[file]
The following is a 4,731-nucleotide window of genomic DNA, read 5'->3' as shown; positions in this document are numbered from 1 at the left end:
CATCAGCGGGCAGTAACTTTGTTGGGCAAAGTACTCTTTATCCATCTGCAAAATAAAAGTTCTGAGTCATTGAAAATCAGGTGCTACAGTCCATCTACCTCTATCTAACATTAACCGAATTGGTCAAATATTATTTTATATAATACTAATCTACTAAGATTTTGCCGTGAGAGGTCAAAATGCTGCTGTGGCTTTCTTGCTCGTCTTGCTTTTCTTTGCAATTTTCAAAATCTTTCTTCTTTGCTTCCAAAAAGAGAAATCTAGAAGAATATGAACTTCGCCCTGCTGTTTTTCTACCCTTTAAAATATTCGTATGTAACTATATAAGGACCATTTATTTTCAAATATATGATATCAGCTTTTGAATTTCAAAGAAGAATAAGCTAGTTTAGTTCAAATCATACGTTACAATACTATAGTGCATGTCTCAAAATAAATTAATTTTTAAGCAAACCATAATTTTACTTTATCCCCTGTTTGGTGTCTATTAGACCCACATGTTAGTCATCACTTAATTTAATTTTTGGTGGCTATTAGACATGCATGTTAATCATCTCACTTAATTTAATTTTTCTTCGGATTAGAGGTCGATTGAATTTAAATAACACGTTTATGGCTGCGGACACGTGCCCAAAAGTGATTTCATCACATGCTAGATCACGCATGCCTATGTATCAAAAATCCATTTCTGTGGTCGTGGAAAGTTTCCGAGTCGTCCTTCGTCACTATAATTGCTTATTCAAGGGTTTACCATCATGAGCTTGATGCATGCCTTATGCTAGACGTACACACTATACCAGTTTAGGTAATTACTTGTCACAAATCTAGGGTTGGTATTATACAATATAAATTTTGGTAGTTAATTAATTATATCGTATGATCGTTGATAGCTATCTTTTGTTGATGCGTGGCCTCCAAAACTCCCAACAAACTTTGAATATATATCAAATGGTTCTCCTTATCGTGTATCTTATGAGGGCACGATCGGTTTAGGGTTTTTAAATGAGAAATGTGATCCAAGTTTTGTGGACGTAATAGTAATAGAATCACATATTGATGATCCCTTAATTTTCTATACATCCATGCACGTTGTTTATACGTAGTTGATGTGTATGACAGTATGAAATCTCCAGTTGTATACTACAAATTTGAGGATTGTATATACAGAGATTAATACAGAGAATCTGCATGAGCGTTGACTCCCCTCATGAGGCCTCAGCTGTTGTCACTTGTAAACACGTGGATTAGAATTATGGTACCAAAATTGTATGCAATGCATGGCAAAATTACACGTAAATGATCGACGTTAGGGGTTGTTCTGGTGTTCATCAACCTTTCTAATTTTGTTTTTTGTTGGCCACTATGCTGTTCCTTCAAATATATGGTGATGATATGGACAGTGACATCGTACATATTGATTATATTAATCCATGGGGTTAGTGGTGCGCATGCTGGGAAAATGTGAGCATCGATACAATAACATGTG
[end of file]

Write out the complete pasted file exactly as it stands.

The following is a 4,731-nucleotide window of genomic DNA, read 5'->3' as shown; positions in this document are numbered from 1 at the left end:
CATCAGCGGGCAGTAACTTTGTTGGGCAAAGTACTCTTTATCCATCTGCAAAATAAAAGTTCTGAGTCATTGAAAATCAGGTGCTACAGTCCATCTACCTCTATCTAACATTAACCGAATTGGTCAAATATTATTTTATATAATACTAATCTACTAAGATTTTGCCGTGAGAGGTCAAAATGCTGCTGTGGCTTTCTTGCTCGTCTTGCTTTTCTTTGCAATTTTCAAAATCTTTCTTCTTTGCTTCCAAAAAGAGAAATCTAGAAGAATATGAACTTCGCCCTGCTGTTTTTCTACCCTTTAAAATATTCGTATGTAACTATATAAGGACCATTTATTTTCAAATATATGATATCAGCTTTTGAATTTCAAAGAAGAATAAGCTAGTTTAGTTCAAATCATACGTTACAATACTATAGTGCATGTCTCAAAATAAATTAATTTTTAAGCAAACCATAATTTTACTTTATCCCCTGTTTGGTGTCTATTAGACCCACATGTTAGTCATCACTTAATTTAATTTTTGGTGGCTATTAGACATGCATGTTAATCATCTCACTTAATTTAATTTTTCTTCGGATTAGAGGTCGATTGAATTTAAATAACACGTTTATGGCTGCGGACACGTGCCCAAAAGTGATTTCATCACATGCTAGATCACGCATGCCTATGTATCAAAAATCCATTTCTGTGGTCGTGGAAAGTTTCCGAGTCGTCCTTCGTCACTATAATTGCTTATTCAAGGGTTTACCATCATGAGCTTGATGCATGCCTTATGCTAGACGTACACACTATACCAGTTTAGGTAATTACTTGTCACAAATCTAGGGTTGGTATTATACAATATAAATTTTGGTAGTTAATTAATTATATCGTATGATCGTTGATAGCTATCTTTTGTTGATGCGTGGCCTCCAAAACTCCCAACAAACTTTGAATATATATCAAATGGTTCTCCTTATCGTGTATCTTATGAGGGCACGATCGGTTTAGGGTTTTTAAATGAGAAATGTGATCCAAGTTTTGTGGACGTAATAGTAATAGAATCACATATTGATGATCCCTTAATTTTCTATACATCCATGCACGTTGTTTATACGTAGTTGATGTGTATGACAGTATGAAATCTCCAGTTGTATACTACAAATTTGAGGATTGTATATACAGAGATTAATACAGAGAATCTGCATGAGCGTTGACTCCCCTCATGAGGCCTCAGCTGTTGTCACTTGTAAACACGTGGATTAGAATTATGGTACCAAAATTGTATGCAATGCATGGCAAAATTACACGTAAATGATCGACGTTAGGGGTTGTTCTGGTGTTCATCAACCTTTCTAATTTTGTTTTTTGTTGGCCACTATGCTGTTCCTTCAAATATATGGTGATGATATGGACAGTGACATCGTACATATTGATTATATTAATCCATGGGGTTAGTGGTGCGCATGCTGGGAAAATGTGAGCATCGATACAATAACATGTG